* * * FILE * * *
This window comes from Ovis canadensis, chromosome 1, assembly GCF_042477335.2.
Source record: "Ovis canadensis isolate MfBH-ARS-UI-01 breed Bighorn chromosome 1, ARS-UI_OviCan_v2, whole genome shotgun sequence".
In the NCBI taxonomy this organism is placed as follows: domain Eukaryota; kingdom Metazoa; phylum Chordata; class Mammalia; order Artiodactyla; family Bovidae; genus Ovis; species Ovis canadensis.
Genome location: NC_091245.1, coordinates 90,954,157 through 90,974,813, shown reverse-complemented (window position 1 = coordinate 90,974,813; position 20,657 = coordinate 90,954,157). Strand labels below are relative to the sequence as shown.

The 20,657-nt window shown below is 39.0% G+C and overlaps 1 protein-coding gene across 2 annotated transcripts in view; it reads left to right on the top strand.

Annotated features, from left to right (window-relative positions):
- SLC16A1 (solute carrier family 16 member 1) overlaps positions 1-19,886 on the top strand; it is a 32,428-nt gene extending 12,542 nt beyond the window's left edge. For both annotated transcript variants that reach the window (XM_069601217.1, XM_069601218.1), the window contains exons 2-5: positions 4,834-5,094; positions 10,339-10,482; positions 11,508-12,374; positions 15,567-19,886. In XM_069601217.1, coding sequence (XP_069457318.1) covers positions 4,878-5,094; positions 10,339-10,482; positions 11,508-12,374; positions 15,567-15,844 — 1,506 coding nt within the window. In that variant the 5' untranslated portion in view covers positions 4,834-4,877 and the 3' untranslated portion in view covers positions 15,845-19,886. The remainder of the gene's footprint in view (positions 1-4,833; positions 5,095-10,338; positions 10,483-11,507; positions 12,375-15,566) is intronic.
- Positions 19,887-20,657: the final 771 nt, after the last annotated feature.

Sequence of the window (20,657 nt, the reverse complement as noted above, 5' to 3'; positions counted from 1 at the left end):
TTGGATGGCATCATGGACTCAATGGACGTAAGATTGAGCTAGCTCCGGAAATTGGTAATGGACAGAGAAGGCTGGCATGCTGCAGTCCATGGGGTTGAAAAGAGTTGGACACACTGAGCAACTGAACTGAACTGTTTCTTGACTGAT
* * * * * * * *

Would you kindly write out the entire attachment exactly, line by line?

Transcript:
This window comes from Ovis canadensis, chromosome 1, assembly GCF_042477335.2.
Source record: "Ovis canadensis isolate MfBH-ARS-UI-01 breed Bighorn chromosome 1, ARS-UI_OviCan_v2, whole genome shotgun sequence".
In the NCBI taxonomy this organism is placed as follows: domain Eukaryota; kingdom Metazoa; phylum Chordata; class Mammalia; order Artiodactyla; family Bovidae; genus Ovis; species Ovis canadensis.
Genome location: NC_091245.1, coordinates 90,954,157 through 90,974,813, shown reverse-complemented (window position 1 = coordinate 90,974,813; position 20,657 = coordinate 90,954,157). Strand labels below are relative to the sequence as shown.

The 20,657-nt window shown below is 39.0% G+C and overlaps 1 protein-coding gene across 2 annotated transcripts in view; it reads left to right on the top strand.

Annotated features, from left to right (window-relative positions):
- SLC16A1 (solute carrier family 16 member 1) overlaps positions 1-19,886 on the top strand; it is a 32,428-nt gene extending 12,542 nt beyond the window's left edge. For both annotated transcript variants that reach the window (XM_069601217.1, XM_069601218.1), the window contains exons 2-5: positions 4,834-5,094; positions 10,339-10,482; positions 11,508-12,374; positions 15,567-19,886. In XM_069601217.1, coding sequence (XP_069457318.1) covers positions 4,878-5,094; positions 10,339-10,482; positions 11,508-12,374; positions 15,567-15,844 — 1,506 coding nt within the window. In that variant the 5' untranslated portion in view covers positions 4,834-4,877 and the 3' untranslated portion in view covers positions 15,845-19,886. The remainder of the gene's footprint in view (positions 1-4,833; positions 5,095-10,338; positions 10,483-11,507; positions 12,375-15,566) is intronic.
- Positions 19,887-20,657: the final 771 nt, after the last annotated feature.

Sequence of the window (20,657 nt, the reverse complement as noted above, 5' to 3'; positions counted from 1 at the left end):
TTGGATGGCATCATGGACTCAATGGACGTAAGATTGAGCTAGCTCCGGAAATTGGTAATGGACAGAGAAGGCTGGCATGCTGCAGTCCATGGGGTTGAAAAGAGTTGGACACACTGAGCAACTGAACTGAACTGTTTCTTGACTGAT